Also known as Voskhod. Adaptation of the Vostok spacecraft for three cosmonauts. This version flew twice, on 6 October 1964 unmanned (as Cosmos 47) and on 12 October 1964 manned as Voskhod 1.

Basic data

  • Crew size: 3 (without spacesuits)
  • Endurance: 14.0 days
  • Overall length: 5.0 m
  • Maximum diameter: 2.4 m
  • Total mass: 5,682 kg
  • Propellant mass: 362 kg
  • RCS total impulse: not available
  • Primary engine thrust: 15.83 kN
  • Main engine propellants: nitrous oxide/amine
  • Total spacecraft delta v: 215 m/s
  • Power: batteries; 24.0 kW total

Reentry module

  • Crew size: 3
  • Diameter: 2.3 m (sphere)
  • Total mass: 2,900 kg
  • Attitude control: none
  • Environment: oxygen + nitrogen at 1 atm
  • Controls: as Vostok 3KA
  • Landing system: Sphere made ballistic reentry, with shield side seeking correct orientation by virtue of the center of gravity being aft of the center of the sphere.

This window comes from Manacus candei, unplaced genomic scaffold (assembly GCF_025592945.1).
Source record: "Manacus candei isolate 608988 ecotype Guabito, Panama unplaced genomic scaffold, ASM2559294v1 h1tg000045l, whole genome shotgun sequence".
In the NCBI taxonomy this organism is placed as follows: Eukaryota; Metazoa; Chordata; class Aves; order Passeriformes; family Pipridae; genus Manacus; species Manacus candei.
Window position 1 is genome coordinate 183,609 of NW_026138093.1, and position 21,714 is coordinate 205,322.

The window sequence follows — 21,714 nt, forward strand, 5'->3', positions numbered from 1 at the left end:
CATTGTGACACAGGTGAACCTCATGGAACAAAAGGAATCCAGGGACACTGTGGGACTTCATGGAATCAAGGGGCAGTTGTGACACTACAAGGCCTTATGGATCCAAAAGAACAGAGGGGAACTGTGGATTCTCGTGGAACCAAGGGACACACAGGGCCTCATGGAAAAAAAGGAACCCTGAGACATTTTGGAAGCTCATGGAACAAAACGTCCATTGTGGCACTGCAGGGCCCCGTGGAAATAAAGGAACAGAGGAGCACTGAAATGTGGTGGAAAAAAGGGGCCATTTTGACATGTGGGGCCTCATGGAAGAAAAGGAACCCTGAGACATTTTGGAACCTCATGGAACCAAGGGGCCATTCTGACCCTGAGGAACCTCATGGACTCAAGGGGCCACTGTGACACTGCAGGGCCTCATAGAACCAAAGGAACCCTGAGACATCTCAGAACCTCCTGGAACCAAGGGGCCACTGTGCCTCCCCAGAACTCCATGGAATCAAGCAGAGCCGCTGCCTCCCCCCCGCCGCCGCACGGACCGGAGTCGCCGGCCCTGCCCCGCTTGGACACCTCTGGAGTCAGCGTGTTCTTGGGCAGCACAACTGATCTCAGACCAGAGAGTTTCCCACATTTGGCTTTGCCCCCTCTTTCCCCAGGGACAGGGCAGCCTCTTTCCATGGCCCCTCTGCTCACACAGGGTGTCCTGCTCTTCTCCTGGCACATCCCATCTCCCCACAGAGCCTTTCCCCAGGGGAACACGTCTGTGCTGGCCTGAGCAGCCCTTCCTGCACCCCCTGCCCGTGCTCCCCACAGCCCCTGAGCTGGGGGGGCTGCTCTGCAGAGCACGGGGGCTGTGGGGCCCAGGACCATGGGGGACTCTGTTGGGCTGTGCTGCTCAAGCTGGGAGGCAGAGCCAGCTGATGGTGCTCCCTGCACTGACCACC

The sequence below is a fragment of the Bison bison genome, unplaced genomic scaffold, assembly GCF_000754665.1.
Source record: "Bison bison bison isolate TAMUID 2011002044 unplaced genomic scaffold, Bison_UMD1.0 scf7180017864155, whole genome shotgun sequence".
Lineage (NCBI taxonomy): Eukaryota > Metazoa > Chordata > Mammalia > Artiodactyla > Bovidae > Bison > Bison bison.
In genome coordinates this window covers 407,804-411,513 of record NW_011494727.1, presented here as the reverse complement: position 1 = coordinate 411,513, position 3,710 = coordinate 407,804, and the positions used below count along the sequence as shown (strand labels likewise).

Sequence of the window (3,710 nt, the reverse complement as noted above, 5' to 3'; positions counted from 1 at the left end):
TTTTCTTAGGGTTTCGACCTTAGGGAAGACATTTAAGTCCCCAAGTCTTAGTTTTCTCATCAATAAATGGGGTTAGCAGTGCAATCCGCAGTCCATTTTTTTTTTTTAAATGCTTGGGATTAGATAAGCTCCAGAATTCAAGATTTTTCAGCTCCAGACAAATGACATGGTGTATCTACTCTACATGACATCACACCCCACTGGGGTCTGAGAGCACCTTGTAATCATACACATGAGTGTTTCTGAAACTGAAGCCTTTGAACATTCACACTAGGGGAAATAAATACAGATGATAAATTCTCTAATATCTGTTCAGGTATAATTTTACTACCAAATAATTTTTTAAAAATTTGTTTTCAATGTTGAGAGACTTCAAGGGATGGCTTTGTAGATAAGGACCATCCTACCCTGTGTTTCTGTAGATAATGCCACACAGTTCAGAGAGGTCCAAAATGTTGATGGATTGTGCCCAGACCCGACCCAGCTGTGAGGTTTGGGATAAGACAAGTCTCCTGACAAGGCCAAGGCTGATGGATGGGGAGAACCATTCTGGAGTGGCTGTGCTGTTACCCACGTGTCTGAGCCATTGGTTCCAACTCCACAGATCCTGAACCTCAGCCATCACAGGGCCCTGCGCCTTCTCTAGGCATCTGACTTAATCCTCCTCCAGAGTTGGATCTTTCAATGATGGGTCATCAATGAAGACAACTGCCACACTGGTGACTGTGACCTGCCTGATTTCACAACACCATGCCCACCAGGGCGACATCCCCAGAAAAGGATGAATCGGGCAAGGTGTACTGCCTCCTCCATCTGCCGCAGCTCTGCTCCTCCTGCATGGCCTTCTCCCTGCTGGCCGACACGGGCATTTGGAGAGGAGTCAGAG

• Parachutes: single with suspended retrorocket package for soft landing. Crew stayed within the capsule.

Equipment module

  • Length: 2.3 m
  • Maximum diameter: 2.4 m
  • Total mass: 2,300 kg
  • Propellant mass: 275 kg
  • Reaction control system
    • thrusters: not available
    • propellant: cold gas (nitrogen)
    • specific impulse: not available
    • total impulse: not available
  • Retro-rockets
    • thrust: 15.83 kN
    • propellant: nitrous oxide/amine
    • specific impulse: 266 s
    • delta v: 155 m/s
  • Power: batteries; 24.0 kW total, 0.20 kW average

Auxiliary retrorocket module

Length: 0.6 m Maximum diameter: 0.3 m Total mass: 143 kg Propellant mass: 87 kg Thrust: 117.7 kN Propellant: solid Specific impulse: 224 s Delta v: 60 m/s

Voskod 3KD (1965)